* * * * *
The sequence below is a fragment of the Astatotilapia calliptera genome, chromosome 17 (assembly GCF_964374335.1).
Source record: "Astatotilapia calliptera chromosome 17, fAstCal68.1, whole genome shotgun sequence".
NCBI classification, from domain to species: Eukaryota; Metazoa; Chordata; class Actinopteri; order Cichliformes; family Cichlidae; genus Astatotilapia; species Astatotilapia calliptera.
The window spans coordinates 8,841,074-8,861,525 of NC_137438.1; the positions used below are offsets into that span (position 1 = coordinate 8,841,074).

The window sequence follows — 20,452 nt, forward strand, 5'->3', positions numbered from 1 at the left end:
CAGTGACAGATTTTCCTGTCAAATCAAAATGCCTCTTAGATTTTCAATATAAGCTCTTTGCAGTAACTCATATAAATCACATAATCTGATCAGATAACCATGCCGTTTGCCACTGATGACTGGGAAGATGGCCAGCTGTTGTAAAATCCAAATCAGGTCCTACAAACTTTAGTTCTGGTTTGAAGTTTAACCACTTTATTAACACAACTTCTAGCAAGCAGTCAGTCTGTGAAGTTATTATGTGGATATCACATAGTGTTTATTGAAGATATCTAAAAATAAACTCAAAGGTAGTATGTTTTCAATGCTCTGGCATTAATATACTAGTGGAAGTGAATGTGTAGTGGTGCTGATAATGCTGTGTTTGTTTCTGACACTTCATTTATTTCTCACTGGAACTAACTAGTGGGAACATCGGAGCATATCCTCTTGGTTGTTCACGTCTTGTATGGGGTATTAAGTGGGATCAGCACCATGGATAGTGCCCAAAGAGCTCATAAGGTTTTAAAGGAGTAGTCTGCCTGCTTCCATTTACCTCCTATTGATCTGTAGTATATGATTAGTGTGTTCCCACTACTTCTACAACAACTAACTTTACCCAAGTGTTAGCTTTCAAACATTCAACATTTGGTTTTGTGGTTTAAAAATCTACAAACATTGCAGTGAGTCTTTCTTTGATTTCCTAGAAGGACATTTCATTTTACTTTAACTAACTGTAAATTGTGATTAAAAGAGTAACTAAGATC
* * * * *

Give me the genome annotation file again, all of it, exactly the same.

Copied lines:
The sequence below is a fragment of the Astatotilapia calliptera genome, chromosome 17 (assembly GCF_964374335.1).
Source record: "Astatotilapia calliptera chromosome 17, fAstCal68.1, whole genome shotgun sequence".
NCBI classification, from domain to species: Eukaryota; Metazoa; Chordata; class Actinopteri; order Cichliformes; family Cichlidae; genus Astatotilapia; species Astatotilapia calliptera.
The window spans coordinates 8,841,074-8,861,525 of NC_137438.1; the positions used below are offsets into that span (position 1 = coordinate 8,841,074).

The window sequence follows — 20,452 nt, forward strand, 5'->3', positions numbered from 1 at the left end:
CAGTGACAGATTTTCCTGTCAAATCAAAATGCCTCTTAGATTTTCAATATAAGCTCTTTGCAGTAACTCATATAAATCACATAATCTGATCAGATAACCATGCCGTTTGCCACTGATGACTGGGAAGATGGCCAGCTGTTGTAAAATCCAAATCAGGTCCTACAAACTTTAGTTCTGGTTTGAAGTTTAACCACTTTATTAACACAACTTCTAGCAAGCAGTCAGTCTGTGAAGTTATTATGTGGATATCACATAGTGTTTATTGAAGATATCTAAAAATAAACTCAAAGGTAGTATGTTTTCAATGCTCTGGCATTAATATACTAGTGGAAGTGAATGTGTAGTGGTGCTGATAATGCTGTGTTTGTTTCTGACACTTCATTTATTTCTCACTGGAACTAACTAGTGGGAACATCGGAGCATATCCTCTTGGTTGTTCACGTCTTGTATGGGGTATTAAGTGGGATCAGCACCATGGATAGTGCCCAAAGAGCTCATAAGGTTTTAAAGGAGTAGTCTGCCTGCTTCCATTTACCTCCTATTGATCTGTAGTATATGATTAGTGTGTTCCCACTACTTCTACAACAACTAACTTTACCCAAGTGTTAGCTTTCAAACATTCAACATTTGGTTTTGTGGTTTAAAAATCTACAAACATTGCAGTGAGTCTTTCTTTGATTTCCTAGAAGGACATTTCATTTTACTTTAACTAACTGTAAATTGTGATTAAAAGAGTAACTAAGATC